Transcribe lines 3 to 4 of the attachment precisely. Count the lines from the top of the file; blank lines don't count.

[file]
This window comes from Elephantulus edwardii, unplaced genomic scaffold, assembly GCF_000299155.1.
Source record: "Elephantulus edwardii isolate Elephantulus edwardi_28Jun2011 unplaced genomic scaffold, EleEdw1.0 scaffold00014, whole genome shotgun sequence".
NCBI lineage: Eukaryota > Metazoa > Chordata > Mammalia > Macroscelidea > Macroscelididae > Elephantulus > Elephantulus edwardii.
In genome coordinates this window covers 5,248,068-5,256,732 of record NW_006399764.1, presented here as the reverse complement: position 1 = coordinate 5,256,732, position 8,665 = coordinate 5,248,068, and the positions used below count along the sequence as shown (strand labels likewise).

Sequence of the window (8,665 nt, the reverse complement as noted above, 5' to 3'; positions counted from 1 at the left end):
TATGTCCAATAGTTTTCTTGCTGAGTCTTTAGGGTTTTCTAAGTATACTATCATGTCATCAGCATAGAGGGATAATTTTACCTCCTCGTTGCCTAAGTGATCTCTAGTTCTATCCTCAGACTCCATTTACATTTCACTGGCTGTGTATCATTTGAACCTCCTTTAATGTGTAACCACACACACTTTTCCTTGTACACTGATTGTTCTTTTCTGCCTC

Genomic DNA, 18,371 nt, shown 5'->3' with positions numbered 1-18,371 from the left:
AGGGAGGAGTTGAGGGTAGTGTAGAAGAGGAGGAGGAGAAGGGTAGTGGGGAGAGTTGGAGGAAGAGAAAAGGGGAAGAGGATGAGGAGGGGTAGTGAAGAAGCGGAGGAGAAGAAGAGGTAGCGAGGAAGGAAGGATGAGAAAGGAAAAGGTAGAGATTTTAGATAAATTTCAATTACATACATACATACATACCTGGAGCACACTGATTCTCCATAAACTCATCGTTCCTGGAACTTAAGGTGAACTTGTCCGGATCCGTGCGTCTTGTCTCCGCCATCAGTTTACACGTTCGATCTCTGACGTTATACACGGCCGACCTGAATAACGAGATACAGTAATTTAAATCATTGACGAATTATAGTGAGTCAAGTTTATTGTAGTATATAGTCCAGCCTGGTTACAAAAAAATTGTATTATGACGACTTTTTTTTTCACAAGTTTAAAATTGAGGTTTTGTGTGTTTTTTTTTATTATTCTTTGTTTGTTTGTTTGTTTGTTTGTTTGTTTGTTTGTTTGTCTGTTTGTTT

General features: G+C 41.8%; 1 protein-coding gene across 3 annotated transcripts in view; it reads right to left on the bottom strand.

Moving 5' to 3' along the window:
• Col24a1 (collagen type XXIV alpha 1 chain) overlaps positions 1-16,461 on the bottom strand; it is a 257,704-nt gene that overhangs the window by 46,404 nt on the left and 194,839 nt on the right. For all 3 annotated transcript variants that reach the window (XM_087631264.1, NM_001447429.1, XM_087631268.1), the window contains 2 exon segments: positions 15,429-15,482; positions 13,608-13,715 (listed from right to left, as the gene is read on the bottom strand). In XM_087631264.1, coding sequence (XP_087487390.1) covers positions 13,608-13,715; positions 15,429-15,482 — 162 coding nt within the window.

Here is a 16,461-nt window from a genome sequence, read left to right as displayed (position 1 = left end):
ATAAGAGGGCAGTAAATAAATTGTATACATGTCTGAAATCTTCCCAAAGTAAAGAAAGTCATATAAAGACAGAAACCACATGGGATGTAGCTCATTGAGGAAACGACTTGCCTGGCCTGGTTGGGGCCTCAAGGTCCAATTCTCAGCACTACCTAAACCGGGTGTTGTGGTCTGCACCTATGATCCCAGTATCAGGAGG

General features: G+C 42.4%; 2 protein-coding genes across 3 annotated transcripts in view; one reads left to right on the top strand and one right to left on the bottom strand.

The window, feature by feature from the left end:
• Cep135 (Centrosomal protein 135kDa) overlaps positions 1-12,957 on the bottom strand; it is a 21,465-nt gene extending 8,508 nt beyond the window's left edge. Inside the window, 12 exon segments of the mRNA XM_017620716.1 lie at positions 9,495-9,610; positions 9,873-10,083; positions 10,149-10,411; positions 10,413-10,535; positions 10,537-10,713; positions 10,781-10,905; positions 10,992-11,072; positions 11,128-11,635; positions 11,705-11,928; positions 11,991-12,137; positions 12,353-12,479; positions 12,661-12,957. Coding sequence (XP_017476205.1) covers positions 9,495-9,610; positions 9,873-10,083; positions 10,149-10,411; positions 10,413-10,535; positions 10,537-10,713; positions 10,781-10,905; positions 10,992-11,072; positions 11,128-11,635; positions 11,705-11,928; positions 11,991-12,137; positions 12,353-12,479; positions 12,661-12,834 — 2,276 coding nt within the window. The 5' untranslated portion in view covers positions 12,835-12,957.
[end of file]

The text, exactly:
NCBI lineage: Eukaryota > Metazoa > Chordata > Mammalia > Macroscelidea > Macroscelididae > Elephantulus > Elephantulus edwardii.
In genome coordinates this window covers 5,248,068-5,256,732 of record NW_006399764.1, presented here as the reverse complement: position 1 = coordinate 5,256,732, position 8,665 = coordinate 5,248,068, and the positions used below count along the sequence as shown (strand labels likewise).